Vili Costescu is one of the three people behind the Sabbath Sofa project, where passersby in a busy London shopping area are invited to take a rest on a sofa, talk about what makes them tired, and consider taking a break from the world for 24 hours every week. He talked to Spectrum about the genesis of the project and how it works.
Question: You are the creator of Sabbath Sofa, a community outreach program where you take an Ikea sofa, place it in a busy shopping area in London on a Saturday, and invite people to sit down and take a rest. Where did this idea come from?
Answer: Let me say from the very beginning that I am not the creator of the concept — I am the engine of it. I am privileged enough to have two other pastor friends (Sam Neves and Sam Gungaloo, the guy you see in all the videos talking to people on the sofa) who are the creative minds of the team. I am more of an interpreter, the guy who is translating an idea into practice. The Sabbath Sofa has been a team effort from its inception.
Where did the idea come from? It's difficult to say — you would need to hear us talking to get a glimpse of how ideas are born and developed. I would not take any credit for the project and I can assure you that all other team members would say the same.
However, the question "How can we revive Adventism to its initial level of relevancy for the world it operates in?" was making all three of us lose loads of sleep. We love our church and we are not prepared to attend its funeral in Europe yet — not until we have exhausted all possible solutions. That's the background of the Sabbath Sofa idea and how the project was born.
Question: Can you describe what your thoughts were and what happened the very first time you tried the Sabbath Sofa concept?
Answer: We were all excited and worried at the same time — excited to see our dream coming true and worried about how it would end. I was probably the only one in our group with previous extensive interaction with non-Adventists.
Imagine yourself going to a country where you know no one, you don't speak the language, you have no previous contacts in that country and you hope, against all odds, to find someone who you will be able to talk to. You arrive and surprise! You realize that all the people are friendly and that they kinda speak the language you do. And then you feel guilty for your pessimistic thoughts.
Question: How long has the Sabbath Sofa project been running, how often do you go out, and how long do you expect to continue the project? How does it work practically? Who helps? Has it been duplicated anywhere else?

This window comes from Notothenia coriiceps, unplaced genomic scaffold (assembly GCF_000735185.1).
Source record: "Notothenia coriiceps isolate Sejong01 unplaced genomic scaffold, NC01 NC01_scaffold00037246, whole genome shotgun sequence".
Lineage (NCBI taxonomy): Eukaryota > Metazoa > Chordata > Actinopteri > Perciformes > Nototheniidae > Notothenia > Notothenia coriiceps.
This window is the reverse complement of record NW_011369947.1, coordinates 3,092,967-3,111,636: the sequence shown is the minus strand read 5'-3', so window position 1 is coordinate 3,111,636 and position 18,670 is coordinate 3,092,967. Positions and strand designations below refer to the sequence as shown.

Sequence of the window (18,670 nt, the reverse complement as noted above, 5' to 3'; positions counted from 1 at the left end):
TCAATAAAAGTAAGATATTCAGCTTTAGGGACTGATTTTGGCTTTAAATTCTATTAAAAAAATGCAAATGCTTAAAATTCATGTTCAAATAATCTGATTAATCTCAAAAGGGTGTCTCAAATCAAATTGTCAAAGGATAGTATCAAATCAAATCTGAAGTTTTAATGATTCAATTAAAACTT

Answer: We started in May 2013 when The Sabbath Sofa was launched as part of Mission to the Cities - London's bigger project which is run by the Trans-European division.
We aim to go out once a month, but the weather in London is not exactly optimal for outdoor activities. As a result, we are now exploring the idea of renting spaces in the big malls in London where we could potentially operate on a daily schedule. We hope to run this project long term, until we get a better idea for promoting Sabbath rest.
Practically, it works like this: we set up a day and a location to go out with the sofa. The next step is to get permission from the local authorities for the location and the day we would like to go, which sometimes takes weeks. Provided that we've gotten the permission and the weather is not too bad, we put the sofa in a van and take it to the designated location.
Two people hold signs that read "Are you tired? Have a seat" as two or three others invite passersby to take a seat on the sofa. Most people accept the invitation, especially when they see the camera, and they sit on the sofa. Then Sam takes over by asking for permission to film the dialogue.
"Are you tired? What makes you tired?" are the icebreakers. We have not had one single person on the sofa say "No, I am not tired at all.” Everybody is tired: tired of work, study, shopping, news, war, injustice, and the list goes on and on.
The dialogue ends with the following: "Imagine this concept, an ancient concept which we call Sabbath. For 24 hours, from Friday sunset to Saturday sunset, you switch off your phone, email, computer and simply relax, spending quality time with dear ones, leaving all worries to worry for themselves. How does an idea like this sounds to you?"
The answers we get are: "Amazing, can't believe it, that would be awesome, it sounds like heaven.”
"Well, we would like to encourage you to try it for yourself. Please take a card with our website and contact information if you would like to learn more about the Sabbath. By the way, would you mind if we take a picture and post it on Facebook? Please tag yourself in it and let's keep in touch.”
And the next passerby sits on the sofa and we start over again.
Listening to all these people's stories as they share their lives with us is an exciting experience. I remember the very first time we went with the sofa to Marble Arch in London. One of the first people who sat on the sofa had just been laid off that very day, and he was so thankful to hear words of encouragement from us.
The minimum required team is five people: The interviewer, two sign holders, the cameraman and the photographer. The ideal team is seven, with an additional two, who would talk to those who are waiting to sit on the sofa or with those who don't have time to sit but would like to know more about the concept. We are always accompanied by young people who love the project and want to be involved.
We've had queries from the States, Canada and South Africa. At the moment we are working with the Danish Union, a Conference in Romania and a group of enthusiasts in Sao Paulo, Brazil. We hope to report to you soon that the Sabbath Sofa is being replicated in many places.
Question: Londoners are pretty good at avoiding proselytizers, beggars, etc, who accost them on the street. Doesn't this make your project more difficult? When people realize that you are just another religious group looking for a way in, do they get annoyed? Do you invite them to church, give them literature?